How Australians Use Their Air-Con

In the past few years, three out of every four of the homeowners in Australia have either a refrigerated air conditioner or an evaporative cooler, which is almost triple the ownership rate that was present during the 1990s. As the years go on air conditioning technology changes and improves. Reverse cycle air-con has been gaining increasing popularity in recent years. This is due to its many benefits and the money it can save people in the long run.

Across the country, electricity prices have increased by over 90% since 2007. With the passing of time and the variation of climate, the cost of running air conditioning grows much more expensive as time goes on. Some of the main contributors to this are a rise in temperatures and hot days as well as extended periods of heatwaves.

Many new homeowners are astonished to discover that their homes are consuming more electricity to keep cool than they expected. In the last couple of decades, buildings have become more energy-efficient, however, these increases in energy prices can be attributed to open plan designs, old evaporative units, and more appliances in homes than ever before.

During summer Australians spend a collective total of $3.7 billion on their running costs for air conditioning units. The average time that aircon is left on throughout the day is over 6 hours with almost 2 million Australians leaving the aircon running while they aren’t home.

South Australia has been found to be the state that relies on its air conditioning units the most with over 77% of the population turning them on over the summer. Western Australia was a close second with over 73% of the population utilising their units during the summer.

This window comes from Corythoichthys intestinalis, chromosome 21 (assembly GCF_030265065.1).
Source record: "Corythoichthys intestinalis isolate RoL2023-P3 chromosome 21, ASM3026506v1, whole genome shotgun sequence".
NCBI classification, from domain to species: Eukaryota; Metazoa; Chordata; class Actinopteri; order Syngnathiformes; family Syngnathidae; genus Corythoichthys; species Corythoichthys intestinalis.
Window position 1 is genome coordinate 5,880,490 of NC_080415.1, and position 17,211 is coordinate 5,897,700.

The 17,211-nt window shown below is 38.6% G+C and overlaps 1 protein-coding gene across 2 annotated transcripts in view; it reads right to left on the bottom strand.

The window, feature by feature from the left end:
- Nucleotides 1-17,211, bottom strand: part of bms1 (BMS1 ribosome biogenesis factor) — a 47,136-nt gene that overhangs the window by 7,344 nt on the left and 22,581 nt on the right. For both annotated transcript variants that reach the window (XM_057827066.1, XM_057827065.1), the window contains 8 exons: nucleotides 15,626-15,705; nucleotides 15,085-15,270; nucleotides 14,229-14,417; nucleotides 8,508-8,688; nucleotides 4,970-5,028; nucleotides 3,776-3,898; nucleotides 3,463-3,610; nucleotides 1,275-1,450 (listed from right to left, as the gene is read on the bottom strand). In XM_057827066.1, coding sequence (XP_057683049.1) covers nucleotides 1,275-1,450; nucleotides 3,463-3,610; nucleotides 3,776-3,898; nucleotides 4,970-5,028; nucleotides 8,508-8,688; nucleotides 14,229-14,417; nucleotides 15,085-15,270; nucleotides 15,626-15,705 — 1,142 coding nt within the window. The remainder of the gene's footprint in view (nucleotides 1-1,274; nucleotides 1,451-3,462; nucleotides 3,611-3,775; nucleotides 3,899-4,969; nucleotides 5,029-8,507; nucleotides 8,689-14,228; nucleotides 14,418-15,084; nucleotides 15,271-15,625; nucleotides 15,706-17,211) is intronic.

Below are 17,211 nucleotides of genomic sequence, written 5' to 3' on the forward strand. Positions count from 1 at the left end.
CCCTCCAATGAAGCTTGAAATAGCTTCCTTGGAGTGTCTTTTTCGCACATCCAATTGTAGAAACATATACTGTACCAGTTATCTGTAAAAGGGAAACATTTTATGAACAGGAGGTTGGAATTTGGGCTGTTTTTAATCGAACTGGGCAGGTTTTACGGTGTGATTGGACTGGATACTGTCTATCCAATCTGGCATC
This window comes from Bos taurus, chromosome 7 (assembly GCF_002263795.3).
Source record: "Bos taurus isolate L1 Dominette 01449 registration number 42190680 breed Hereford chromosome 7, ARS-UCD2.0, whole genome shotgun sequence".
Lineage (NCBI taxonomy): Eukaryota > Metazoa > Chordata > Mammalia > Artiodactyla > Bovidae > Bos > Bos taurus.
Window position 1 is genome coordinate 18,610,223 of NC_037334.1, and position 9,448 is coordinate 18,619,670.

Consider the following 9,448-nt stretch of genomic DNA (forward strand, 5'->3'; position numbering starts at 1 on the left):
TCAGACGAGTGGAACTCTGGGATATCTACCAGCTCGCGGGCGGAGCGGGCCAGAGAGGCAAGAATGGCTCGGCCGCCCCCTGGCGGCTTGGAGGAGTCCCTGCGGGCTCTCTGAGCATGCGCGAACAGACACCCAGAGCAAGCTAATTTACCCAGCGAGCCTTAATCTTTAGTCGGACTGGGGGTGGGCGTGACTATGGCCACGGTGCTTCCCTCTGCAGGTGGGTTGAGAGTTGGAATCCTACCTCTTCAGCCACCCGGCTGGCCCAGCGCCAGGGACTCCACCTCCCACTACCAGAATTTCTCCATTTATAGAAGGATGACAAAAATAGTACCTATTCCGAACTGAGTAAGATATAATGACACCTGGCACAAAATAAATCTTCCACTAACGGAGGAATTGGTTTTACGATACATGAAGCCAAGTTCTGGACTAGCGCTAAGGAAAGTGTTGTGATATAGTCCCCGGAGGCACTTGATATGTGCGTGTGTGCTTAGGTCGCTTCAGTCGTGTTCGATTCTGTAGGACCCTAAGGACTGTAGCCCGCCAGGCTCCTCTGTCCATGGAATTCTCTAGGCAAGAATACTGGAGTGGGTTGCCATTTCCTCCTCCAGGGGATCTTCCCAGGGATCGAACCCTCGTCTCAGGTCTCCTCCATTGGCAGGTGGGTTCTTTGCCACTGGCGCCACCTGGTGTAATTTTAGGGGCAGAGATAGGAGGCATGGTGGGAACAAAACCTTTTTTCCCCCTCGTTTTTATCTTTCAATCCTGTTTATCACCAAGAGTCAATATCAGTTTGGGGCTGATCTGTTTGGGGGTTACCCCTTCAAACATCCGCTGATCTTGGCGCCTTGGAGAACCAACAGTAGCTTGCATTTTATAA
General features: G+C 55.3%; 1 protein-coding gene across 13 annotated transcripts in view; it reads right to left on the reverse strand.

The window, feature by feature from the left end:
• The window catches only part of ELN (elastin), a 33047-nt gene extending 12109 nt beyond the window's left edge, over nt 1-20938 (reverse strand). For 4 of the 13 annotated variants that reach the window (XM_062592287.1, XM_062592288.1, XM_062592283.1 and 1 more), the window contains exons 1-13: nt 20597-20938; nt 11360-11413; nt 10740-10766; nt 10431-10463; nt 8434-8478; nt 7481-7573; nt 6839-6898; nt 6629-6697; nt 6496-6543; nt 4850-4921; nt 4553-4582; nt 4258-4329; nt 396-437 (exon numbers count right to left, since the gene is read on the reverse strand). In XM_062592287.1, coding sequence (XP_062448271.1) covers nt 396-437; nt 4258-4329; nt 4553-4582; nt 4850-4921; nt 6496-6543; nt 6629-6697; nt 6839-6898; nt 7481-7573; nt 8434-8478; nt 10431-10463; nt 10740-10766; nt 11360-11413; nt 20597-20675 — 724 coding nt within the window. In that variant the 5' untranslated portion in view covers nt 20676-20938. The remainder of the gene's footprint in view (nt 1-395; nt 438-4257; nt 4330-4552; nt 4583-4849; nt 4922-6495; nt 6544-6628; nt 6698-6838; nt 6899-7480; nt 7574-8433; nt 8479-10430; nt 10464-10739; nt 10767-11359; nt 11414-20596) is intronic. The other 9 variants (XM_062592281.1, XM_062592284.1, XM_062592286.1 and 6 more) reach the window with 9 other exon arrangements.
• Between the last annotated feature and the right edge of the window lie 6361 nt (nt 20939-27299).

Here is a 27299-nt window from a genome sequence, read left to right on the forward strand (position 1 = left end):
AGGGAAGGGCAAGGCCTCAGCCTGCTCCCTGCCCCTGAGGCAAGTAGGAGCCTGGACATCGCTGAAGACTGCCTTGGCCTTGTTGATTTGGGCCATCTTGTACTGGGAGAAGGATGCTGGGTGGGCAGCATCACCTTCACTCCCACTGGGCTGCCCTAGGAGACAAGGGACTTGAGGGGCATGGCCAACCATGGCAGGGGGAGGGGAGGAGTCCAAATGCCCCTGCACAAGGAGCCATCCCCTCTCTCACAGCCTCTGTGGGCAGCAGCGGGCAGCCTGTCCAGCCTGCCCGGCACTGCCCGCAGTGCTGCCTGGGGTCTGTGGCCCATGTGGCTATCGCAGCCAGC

Nearly one half of households in Australia (49%) used reverse cycle air conditioning as their main system of cooling. But, in almost 13% of households, the main system of cooling was evaporative coolers, and in 10% of households, it was refrigerated air conditioning which cools only. Just over one-quarter of Australian households (26%) did not use any air conditioning for cooling.

Split system units have increased in popularity a huge amount since the 1990s. From having only 10% of the market share in 1995 that number has grown to almost 70%! Both evaporative and ducted air conditioning systems have also had a massive increase in market share.

There are distinct differences between evaporative air conditioning and reverse cycle ducted systems. They each have their own drawbacks and benefits but in most categories reverse cycle ducted air con is the winner. It would appear that a majority of Australian households would agree with this sentiment! Below is a detailed comparison of the features of evaporative air con vs. reverse cycle ducted systems.

Reverse cycle ducted systems installed today would be approximately 40% more efficient when compared with a system that is 15 years old. Control systems (most of which are made in WA) allow further savings and enable specific temperature choices in different zones of the house. A modern system should have individual zones for every room. This also allows flexibility to suit your individual lifestyle.